Deputy commissioner of police (special cell) Sanjeev Kumar Yadav at a press briefing told reporters that Sharma had been contacted by Chinese intelligence agents in 2016. The police officer alleged that the freelance journalist got “40 lakh in one-and-a-half years and he was getting USD 1,000 for each information.” He alleged that Sharma was being held on suspicion of violating Official Secrets Act, a broad anti-espionage law that makes sharing secret government information punishable by up to 14 years in prison. According to Delhi Police, Rajeev Sharma allegedly had passed sensitive defence and strategic information to Kunming-based Chinese intelligence officials, who came in touch with him through LinkedIn way back in 2016. The police statement said the journalist travelled in 2016 to Kunming, where he was asked to supply information about Army movements, defence procurement in exchange for cash and “luxury holidays”. The police statement alleged that Sharma received around 3m ($41,000) between January 2019 and the present day in exchange for info. 

A Chinese woman running a business exporting Indian pharmaceuticals to China, and her two Nepali associates, have also been arrested for their alleged involvement. The Police said that a Chinese woman, Qing Shi, and a Nepalese man, Sher Singh alias Raj Bohra, have been booked along with Sharma under the Official Secrets Act after classified documents were recovered from their possession. The police said they helped route payments to Sharma through shell companies.

Sanjeev Yadav, the deputy commissioner of police (special cell), said Sharma was allegedly in contact with a Chinese intelligence official named Michael and passed on to him classified information related to Indian army deployments in the China-Bhutan-India tri-junction including Doklam. Yadav said Sharma had also allegedly given him information related to India-Myanmar military cooperation and other details about the border between India and China.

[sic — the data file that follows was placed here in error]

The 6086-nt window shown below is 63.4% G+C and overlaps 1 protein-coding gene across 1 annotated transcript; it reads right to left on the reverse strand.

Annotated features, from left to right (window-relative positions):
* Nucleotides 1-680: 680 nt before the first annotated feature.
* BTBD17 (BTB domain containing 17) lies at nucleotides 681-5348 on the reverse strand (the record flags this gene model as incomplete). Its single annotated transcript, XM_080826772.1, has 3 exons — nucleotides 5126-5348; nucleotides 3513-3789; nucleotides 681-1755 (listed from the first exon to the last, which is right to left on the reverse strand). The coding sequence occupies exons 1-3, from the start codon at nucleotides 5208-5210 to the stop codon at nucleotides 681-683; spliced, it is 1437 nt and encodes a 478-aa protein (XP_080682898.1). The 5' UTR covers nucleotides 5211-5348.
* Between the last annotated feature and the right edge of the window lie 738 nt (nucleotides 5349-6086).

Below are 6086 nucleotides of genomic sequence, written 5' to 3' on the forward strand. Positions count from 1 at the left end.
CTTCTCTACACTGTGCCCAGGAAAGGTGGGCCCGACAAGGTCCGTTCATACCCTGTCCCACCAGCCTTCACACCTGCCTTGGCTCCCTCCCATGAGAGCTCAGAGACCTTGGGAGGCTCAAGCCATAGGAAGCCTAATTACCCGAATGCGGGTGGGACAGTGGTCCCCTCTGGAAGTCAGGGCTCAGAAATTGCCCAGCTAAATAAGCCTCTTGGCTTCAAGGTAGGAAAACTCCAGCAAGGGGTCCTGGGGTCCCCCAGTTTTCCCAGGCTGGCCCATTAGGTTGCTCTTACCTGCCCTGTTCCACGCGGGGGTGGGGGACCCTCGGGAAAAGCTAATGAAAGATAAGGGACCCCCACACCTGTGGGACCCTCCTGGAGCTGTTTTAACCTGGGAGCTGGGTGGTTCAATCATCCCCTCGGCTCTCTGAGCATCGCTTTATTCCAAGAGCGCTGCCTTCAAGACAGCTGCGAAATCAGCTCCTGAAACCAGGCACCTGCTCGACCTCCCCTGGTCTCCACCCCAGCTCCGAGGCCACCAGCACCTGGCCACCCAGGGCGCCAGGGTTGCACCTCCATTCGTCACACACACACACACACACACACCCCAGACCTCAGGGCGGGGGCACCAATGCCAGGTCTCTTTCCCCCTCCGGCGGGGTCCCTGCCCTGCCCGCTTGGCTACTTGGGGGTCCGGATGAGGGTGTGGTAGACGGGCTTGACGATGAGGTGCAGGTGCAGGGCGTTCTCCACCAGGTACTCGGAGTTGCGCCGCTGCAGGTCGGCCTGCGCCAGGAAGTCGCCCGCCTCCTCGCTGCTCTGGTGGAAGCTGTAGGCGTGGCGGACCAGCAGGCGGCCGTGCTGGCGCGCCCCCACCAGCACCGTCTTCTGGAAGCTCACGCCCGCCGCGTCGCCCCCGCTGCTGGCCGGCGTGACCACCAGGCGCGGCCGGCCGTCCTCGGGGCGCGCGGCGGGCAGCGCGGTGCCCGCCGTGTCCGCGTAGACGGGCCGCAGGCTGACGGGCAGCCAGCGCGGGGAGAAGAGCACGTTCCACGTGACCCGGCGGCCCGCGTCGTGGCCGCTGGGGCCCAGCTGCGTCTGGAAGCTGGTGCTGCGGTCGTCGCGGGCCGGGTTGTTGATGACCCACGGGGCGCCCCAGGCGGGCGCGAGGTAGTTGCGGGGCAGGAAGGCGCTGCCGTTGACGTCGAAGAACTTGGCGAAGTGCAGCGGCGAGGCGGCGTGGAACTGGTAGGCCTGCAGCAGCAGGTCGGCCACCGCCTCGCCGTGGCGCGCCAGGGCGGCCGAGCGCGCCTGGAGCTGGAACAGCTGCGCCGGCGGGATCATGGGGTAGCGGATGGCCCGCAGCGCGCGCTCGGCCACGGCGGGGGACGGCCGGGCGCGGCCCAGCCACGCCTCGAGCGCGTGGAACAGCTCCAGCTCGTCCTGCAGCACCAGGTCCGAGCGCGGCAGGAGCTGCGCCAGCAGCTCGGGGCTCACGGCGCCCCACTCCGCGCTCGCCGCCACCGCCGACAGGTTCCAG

Police said that between 2010-2014, Sharma wrote for the Global Times (China). According to Police theory, observing his columns, one Chinese intelligence agent named Michael from Kunming city of China contacted Sharma through his LinkedIn account and invited him to Kunming, China, for an interview in a Chinese Media Company. The entire trip was funded by Michael. During the meeting, Michael and his junior Xou asked Rajeev Sharma to provide inputs on various aspects of India-China relations. Between 2016 to 2018, Rajeev Sharma was in contact with Michael and Xou. Police sources said that the journalist had meetings with Michael and Xou in Laos and the Maldives once and briefed them. Detailing Sharma’s alleged role after 2018, a special cell officer said, “In January 2019, Sharma came in contact with another Kunming-based Chinese entity named George. He visited Kunming via Kathmandu and met George. George was introduced as a general manager of a Chinese Media Company. During the meeting, George asked Rajeev Sharma to write and inform him about issues related to the Dalai Lama. For this, he was offered $500 per article. George told Sharma that they would send him money through his company’s sister concern based in Mahipalpur, South Delhi, being operated by Qing.”

Significantly, the arrest of the journalist has been under the Official Secrets Act, which became a law in 1923. The British time law broadly deals with two aspects — spying or espionage, covered under Section 3, and disclosure of other secret information of the government, under Section 5. Secret information can be any official code, password, sketch, plan, model, article, note, document, or information. Under Section 5, both the person communicating the information and the person receiving the information can be punished. Lawmakers and experts have in recent years debated the need to modernize this legislation to bring it in line with current standards of transparency, and the right to information, but no steps have been taken.